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Re: [Synoptic-L] When is a correlation meaningful?

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  • dgentil@sears.com
    Emmanuel Fritsch @abraxa.ign.fr on 01/30/2002 04:05:46 AM Sent by: fritsch@abraxa.ign.fr To: dgentil@sears.com cc:
    Message 1 of 3 , Jan 30, 2002
      Emmanuel Fritsch <emmanuel.fritsch@...>@... on 01/30/2002
      04:05:46 AM

      Sent by: fritsch@...

      To: dgentil@...
      cc: Synoptic-L@...

      Subject: Re: [Synoptic-L] When is a correlation meaningful?

      > If I were trying to construct some sort of forecast of one variable,
      > based on the other, .7 might be a reasonable cut off. Half of the
      > variation in one variable is explained by the other, at this level.
      > ( .5^2 = appox. .7 )

      .5^2=.25 (exactly) and .7^2=.5 (approx.)

      *****Whoops. Thanks. I'll blame dyslexia for that. :o)

      > However, our question is related to demonstrating a relationship,
      > positive or negative, exists. So for our purposes, any correlation
      > with a sufficiently large p value should be accepted.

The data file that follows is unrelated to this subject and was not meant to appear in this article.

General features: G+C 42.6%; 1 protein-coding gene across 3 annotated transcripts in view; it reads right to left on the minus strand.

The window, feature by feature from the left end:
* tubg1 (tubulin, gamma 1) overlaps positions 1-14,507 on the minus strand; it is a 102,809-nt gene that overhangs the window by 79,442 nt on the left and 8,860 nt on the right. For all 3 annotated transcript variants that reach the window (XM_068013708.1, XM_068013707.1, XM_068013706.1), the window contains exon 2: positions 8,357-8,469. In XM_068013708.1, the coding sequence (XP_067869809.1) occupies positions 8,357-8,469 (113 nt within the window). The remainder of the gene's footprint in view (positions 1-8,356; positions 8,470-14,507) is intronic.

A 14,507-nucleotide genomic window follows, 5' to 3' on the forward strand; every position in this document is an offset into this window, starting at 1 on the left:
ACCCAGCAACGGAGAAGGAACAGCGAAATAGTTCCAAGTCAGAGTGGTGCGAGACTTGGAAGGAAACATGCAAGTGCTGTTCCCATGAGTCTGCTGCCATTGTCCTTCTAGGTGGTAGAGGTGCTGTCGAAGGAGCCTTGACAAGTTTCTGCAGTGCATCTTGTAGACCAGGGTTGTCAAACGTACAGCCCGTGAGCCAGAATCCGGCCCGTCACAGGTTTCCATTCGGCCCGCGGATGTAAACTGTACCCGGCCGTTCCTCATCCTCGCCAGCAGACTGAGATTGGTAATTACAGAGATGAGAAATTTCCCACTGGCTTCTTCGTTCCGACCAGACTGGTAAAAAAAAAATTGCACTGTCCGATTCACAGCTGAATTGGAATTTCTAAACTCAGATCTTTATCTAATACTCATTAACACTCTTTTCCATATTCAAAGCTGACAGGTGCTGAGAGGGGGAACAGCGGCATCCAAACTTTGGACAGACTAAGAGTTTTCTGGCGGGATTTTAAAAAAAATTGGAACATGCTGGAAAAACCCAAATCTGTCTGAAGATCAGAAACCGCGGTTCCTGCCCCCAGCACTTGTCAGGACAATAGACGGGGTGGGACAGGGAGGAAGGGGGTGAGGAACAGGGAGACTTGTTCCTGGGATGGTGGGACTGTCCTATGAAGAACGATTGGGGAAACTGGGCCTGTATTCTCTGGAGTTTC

> [...]
      > Of course the correlations, even once accepted, could have more than
      > one possible explanation. My opinion is that the major effects are
      > related directly to authorship, but that there are other effects as
      > well, artificially raising the confidence level might be one way to
      > eliminate these, but it also makes the cut-off somewhat subjective,
      > since we are now judging what results need to be excluded.

      Some minor effects may be explaned from a composite authorship :
      if two categories are correlated with r=0.15 (and p < .000056), it
      may result from both categories sharing a common author, but only
      on a small proportion of their extent.



      Dave Gentile
      Riverside, Illinois
      M.S. Physics
      Ph.D. Management Science candidate

      Synoptic-L Homepage: http://www.bham.ac.uk/theology/synoptic-l
      List Owner: Synoptic-L-Owner@...
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